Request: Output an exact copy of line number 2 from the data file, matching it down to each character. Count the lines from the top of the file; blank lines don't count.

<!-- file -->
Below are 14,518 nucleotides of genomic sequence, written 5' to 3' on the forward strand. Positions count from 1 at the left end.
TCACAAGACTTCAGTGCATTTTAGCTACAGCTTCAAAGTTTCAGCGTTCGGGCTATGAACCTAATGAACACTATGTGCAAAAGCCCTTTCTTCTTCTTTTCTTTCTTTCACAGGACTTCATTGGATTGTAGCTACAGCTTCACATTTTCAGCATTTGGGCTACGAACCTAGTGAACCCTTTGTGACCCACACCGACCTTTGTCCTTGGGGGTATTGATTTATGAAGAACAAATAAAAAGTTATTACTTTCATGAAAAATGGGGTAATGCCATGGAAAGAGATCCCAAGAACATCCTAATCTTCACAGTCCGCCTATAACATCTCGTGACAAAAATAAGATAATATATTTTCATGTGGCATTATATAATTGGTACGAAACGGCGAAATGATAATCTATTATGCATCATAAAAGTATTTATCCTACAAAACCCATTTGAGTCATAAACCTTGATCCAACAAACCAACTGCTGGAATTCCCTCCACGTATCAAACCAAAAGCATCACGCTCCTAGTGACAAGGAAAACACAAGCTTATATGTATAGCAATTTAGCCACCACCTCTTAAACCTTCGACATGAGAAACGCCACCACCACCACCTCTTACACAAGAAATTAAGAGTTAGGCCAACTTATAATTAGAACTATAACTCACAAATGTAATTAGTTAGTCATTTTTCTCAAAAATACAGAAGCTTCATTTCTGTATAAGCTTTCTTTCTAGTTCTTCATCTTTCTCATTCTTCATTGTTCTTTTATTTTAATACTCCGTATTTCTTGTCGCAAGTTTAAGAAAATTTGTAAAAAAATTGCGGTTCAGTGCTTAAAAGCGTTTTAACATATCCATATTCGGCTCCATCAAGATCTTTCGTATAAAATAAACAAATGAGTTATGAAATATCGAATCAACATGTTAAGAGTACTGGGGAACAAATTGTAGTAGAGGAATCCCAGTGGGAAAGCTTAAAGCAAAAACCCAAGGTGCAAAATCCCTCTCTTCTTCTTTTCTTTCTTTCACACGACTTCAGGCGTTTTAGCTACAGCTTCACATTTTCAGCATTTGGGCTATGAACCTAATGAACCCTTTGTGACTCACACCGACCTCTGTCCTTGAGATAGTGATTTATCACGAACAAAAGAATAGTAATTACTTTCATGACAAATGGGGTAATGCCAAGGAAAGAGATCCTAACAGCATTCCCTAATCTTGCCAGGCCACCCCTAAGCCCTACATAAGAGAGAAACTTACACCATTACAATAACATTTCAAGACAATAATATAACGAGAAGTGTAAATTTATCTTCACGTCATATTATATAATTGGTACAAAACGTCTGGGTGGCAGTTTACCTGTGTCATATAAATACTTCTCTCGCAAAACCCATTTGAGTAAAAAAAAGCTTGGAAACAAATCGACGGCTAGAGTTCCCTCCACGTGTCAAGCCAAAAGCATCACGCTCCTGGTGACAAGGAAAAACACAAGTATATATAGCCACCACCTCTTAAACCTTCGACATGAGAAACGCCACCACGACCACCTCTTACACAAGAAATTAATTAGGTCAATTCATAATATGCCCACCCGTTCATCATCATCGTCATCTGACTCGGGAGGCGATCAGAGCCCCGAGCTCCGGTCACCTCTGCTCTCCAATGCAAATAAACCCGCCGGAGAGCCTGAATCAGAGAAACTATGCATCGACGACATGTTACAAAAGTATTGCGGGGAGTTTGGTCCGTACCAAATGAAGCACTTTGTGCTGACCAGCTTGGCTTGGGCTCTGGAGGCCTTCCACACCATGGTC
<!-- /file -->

TCACAAGACTTCAGTGCATTTTAGCTACAGCTTCAAAGTTTCAGCGTTCGGGCTATGAACCTAATGAACACTATGTGCAAAAGCCCTTTCTTCTTCTTTTCTTTCTTTCACAGGACTTCATTGGATTGTAGCTACAGCTTCACATTTTCAGCATTTGGGCTACGAACCTAGTGAACCCTTTGTGACCCACACCGACCTTTGTCCTTGGGGGTATTGATTTATGAAGAACAAATAAAAAGTTATTACTTTCATGAAAAATGGGGTAATGCCATGGAAAGAGATCCCAAGAACATCCTAATCTTCACAGTCCGCCTATAACATCTCGTGACAAAAATAAGATAATATATTTTCATGTGGCATTATATAATTGGTACGAAACGGCGAAATGATAATCTATTATGCATCATAAAAGTATTTATCCTACAAAACCCATTTGAGTCATAAACCTTGATCCAACAAACCAACTGCTGGAATTCCCTCCACGTATCAAACCAAAAGCATCACGCTCCTAGTGACAAGGAAAACACAAGCTTATATGTATAGCAATTTAGCCACCACCTCTTAAACCTTCGACATGAGAAACGCCACCACCACCACCTCTTACACAAGAAATTAAGAGTTAGGCCAACTTATAATTAGAACTATAACTCACAAATGTAATTAGTTAGTCATTTTTCTCAAAAATACAGAAGCTTCATTTCTGTATAAGCTTTCTTTCTAGTTCTTCATCTTTCTCATTCTTCATTGTTCTTTTATTTTAATACTCCGTATTTCTTGTCGCAAGTTTAAGAAAATTTGTAAAAAAATTGCGGTTCAGTGCTTAAAAGCGTTTTAACATATCCATATTCGGCTCCATCAAGATCTTTCGTATAAAATAAACAAATGAGTTATGAAATATCGAATCAACATGTTAAGAGTACTGGGGAACAAATTGTAGTAGAGGAATCCCAGTGGGAAAGCTTAAAGCAAAAACCCAAGGTGCAAAATCCCTCTCTTCTTCTTTTCTTTCTTTCACACGACTTCAGGCGTTTTAGCTACAGCTTCACATTTTCAGCATTTGGGCTATGAACCTAATGAACCCTTTGTGACTCACACCGACCTCTGTCCTTGAGATAGTGATTTATCACGAACAAAAGAATAGTAATTACTTTCATGACAAATGGGGTAATGCCAAGGAAAGAGATCCTAACAGCATTCCCTAATCTTGCCAGGCCACCCCTAAGCCCTACATAAGAGAGAAACTTACACCATTACAATAACATTTCAAGACAATAATATAACGAGAAGTGTAAATTTATCTTCACGTCATATTATATAATTGGTACAAAACGTCTGGGTGGCAGTTTACCTGTGTCATATAAATACTTCTCTCGCAAAACCCATTTGAGTAAAAAAAAGCTTGGAAACAAATCGACGGCTAGAGTTCCCTCCACGTGTCAAGCCAAAAGCATCACGCTCCTGGTGACAAGGAAAAACACAAGTATATATAGCCACCACCTCTTAAACCTTCGACATGAGAAACGCCACCACGACCACCTCTTACACAAGAAATTAATTAGGTCAATTCATAATATGCCCACCCGTTCATCATCATCGTCATCTGACTCGGGAGGCGATCAGAGCCCCGAGCTCCGGTCACCTCTGCTCTCCAATGCAAATAAACCCGCCGGAGAGCCTGAATCAGAGAAACTATGCATCGACGACATGTTACAAAAGTATTGCGGGGAGTTTGGTCCGTACCAAATGAAGCACTTTGTGCTGACCAGCTTGGCTTGGGCTCTGGAGGCCTTCCACACCATGGTC